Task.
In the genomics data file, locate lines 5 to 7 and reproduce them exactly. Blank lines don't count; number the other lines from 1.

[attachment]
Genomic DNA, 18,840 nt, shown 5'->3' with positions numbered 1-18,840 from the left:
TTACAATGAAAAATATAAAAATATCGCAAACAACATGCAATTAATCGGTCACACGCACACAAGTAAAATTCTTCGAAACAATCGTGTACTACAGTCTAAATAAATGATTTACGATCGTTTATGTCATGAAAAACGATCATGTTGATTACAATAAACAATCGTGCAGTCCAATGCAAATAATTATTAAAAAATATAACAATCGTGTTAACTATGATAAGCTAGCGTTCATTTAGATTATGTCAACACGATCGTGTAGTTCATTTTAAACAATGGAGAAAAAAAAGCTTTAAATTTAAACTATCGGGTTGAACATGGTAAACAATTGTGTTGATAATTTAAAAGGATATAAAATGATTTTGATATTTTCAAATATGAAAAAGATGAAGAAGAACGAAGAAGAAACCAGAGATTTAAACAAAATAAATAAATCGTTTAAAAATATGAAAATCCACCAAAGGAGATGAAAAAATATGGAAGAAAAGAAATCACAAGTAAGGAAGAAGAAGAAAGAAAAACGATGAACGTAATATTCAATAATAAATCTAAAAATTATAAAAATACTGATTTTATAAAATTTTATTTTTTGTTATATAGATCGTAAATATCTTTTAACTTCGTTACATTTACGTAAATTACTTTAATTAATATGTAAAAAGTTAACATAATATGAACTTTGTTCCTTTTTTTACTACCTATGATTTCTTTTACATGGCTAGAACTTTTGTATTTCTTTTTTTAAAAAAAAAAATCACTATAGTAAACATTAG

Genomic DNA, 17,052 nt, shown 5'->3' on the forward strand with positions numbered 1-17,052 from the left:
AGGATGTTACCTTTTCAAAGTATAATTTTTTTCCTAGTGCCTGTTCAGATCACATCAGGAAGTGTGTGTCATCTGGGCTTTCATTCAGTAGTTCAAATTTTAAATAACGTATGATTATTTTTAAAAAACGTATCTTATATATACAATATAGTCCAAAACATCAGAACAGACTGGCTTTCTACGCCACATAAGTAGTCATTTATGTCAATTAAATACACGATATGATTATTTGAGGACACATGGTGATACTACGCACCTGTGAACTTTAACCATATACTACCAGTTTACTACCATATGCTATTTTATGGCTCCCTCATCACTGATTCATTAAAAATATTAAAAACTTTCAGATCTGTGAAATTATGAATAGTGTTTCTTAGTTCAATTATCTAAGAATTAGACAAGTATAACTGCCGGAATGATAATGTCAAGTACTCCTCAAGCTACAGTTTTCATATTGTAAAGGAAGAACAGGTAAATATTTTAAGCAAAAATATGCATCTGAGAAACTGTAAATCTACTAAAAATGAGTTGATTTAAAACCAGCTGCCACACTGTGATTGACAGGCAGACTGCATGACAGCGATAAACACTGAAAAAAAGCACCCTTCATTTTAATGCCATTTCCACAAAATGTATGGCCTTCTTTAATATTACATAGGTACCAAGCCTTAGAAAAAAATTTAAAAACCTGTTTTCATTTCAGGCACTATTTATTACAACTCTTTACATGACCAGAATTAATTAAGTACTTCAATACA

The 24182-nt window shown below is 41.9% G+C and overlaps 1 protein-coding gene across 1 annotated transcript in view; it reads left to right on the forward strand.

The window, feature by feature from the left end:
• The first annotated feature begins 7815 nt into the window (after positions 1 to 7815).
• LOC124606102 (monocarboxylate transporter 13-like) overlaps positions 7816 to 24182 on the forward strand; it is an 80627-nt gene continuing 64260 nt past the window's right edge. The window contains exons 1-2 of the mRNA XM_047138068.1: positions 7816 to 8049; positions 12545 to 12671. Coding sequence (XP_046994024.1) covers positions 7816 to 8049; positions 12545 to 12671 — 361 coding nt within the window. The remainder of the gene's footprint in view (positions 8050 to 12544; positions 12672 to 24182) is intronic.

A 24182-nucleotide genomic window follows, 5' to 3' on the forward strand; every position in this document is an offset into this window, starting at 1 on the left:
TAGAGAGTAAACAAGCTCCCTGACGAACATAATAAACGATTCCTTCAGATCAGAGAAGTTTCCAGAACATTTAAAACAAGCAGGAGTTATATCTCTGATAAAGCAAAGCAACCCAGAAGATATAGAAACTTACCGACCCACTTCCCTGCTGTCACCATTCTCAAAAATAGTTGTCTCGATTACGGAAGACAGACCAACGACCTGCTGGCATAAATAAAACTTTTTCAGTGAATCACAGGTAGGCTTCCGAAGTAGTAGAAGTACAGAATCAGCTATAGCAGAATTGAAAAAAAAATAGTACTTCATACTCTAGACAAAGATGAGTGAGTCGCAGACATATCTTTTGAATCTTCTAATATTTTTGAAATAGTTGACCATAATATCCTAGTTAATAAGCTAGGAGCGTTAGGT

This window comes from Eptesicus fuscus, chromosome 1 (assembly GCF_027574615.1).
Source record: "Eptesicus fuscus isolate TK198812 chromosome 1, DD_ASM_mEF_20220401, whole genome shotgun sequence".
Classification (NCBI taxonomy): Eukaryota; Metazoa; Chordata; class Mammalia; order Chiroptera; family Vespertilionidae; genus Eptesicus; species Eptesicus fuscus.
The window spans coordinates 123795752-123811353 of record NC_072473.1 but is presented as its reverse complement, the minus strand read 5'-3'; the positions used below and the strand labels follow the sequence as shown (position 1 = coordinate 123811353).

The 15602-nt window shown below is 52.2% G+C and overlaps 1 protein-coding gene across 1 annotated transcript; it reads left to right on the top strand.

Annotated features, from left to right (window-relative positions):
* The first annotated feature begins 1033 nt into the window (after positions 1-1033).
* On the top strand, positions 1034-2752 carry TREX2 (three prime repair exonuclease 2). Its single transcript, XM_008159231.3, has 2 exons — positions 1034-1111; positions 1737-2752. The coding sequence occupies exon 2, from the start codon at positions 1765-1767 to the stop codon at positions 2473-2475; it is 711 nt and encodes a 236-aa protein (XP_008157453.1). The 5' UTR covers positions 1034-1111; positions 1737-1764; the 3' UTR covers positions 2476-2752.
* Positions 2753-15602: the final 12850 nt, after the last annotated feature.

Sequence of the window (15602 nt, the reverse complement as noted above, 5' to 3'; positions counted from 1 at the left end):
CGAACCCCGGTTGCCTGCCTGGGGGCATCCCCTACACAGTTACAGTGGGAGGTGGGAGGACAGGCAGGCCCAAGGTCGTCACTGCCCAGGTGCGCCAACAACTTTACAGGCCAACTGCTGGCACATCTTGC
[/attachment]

The 24182-nt window shown below is 41.9% G+C and overlaps 1 protein-coding gene across 1 annotated transcript in view; it reads left to right on the forward strand.

The window, feature by feature from the left end:
• The first annotated feature begins 7815 nt into the window (after positions 1 to 7815).